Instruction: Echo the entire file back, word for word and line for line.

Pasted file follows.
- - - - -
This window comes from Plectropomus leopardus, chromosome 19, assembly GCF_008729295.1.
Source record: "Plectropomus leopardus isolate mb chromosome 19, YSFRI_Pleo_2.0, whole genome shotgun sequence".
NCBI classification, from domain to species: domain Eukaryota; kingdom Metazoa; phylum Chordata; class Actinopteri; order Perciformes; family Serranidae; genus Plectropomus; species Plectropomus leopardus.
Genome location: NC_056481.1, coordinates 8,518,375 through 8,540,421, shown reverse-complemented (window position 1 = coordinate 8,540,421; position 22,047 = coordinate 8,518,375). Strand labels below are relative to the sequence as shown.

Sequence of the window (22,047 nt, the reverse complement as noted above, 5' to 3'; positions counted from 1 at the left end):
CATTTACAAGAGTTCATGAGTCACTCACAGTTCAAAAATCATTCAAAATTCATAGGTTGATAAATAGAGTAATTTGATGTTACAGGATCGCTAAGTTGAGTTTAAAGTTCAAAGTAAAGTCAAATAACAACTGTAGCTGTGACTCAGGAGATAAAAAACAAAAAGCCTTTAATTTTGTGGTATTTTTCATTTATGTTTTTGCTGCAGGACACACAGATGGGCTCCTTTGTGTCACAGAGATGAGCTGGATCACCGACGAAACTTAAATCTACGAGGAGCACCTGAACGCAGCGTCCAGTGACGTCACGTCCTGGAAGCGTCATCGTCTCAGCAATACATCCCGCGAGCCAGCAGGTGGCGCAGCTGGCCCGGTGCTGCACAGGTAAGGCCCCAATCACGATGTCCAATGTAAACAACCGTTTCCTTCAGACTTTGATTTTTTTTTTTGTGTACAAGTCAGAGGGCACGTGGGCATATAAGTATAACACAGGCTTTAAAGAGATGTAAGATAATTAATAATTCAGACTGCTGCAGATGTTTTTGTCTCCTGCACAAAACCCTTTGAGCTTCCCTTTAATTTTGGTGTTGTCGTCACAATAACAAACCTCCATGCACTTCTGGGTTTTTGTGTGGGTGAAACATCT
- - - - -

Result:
This window comes from Plectropomus leopardus, chromosome 19, assembly GCF_008729295.1.
Source record: "Plectropomus leopardus isolate mb chromosome 19, YSFRI_Pleo_2.0, whole genome shotgun sequence".
NCBI classification, from domain to species: domain Eukaryota; kingdom Metazoa; phylum Chordata; class Actinopteri; order Perciformes; family Serranidae; genus Plectropomus; species Plectropomus leopardus.
Genome location: NC_056481.1, coordinates 8,518,375 through 8,540,421, shown reverse-complemented (window position 1 = coordinate 8,540,421; position 22,047 = coordinate 8,518,375). Strand labels below are relative to the sequence as shown.

Sequence of the window (22,047 nt, the reverse complement as noted above, 5' to 3'; positions counted from 1 at the left end):
CATTTACAAGAGTTCATGAGTCACTCACAGTTCAAAAATCATTCAAAATTCATAGGTTGATAAATAGAGTAATTTGATGTTACAGGATCGCTAAGTTGAGTTTAAAGTTCAAAGTAAAGTCAAATAACAACTGTAGCTGTGACTCAGGAGATAAAAAACAAAAAGCCTTTAATTTTGTGGTATTTTTCATTTATGTTTTTGCTGCAGGACACACAGATGGGCTCCTTTGTGTCACAGAGATGAGCTGGATCACCGACGAAACTTAAATCTACGAGGAGCACCTGAACGCAGCGTCCAGTGACGTCACGTCCTGGAAGCGTCATCGTCTCAGCAATACATCCCGCGAGCCAGCAGGTGGCGCAGCTGGCCCGGTGCTGCACAGGTAAGGCCCCAATCACGATGTCCAATGTAAACAACCGTTTCCTTCAGACTTTGATTTTTTTTTTTGTGTACAAGTCAGAGGGCACGTGGGCATATAAGTATAACACAGGCTTTAAAGAGATGTAAGATAATTAATAATTCAGACTGCTGCAGATGTTTTTGTCTCCTGCACAAAACCCTTTGAGCTTCCCTTTAATTTTGGTGTTGTCGTCACAATAACAAACCTCCATGCACTTCTGGGTTTTTGTGTGGGTGAAACATCT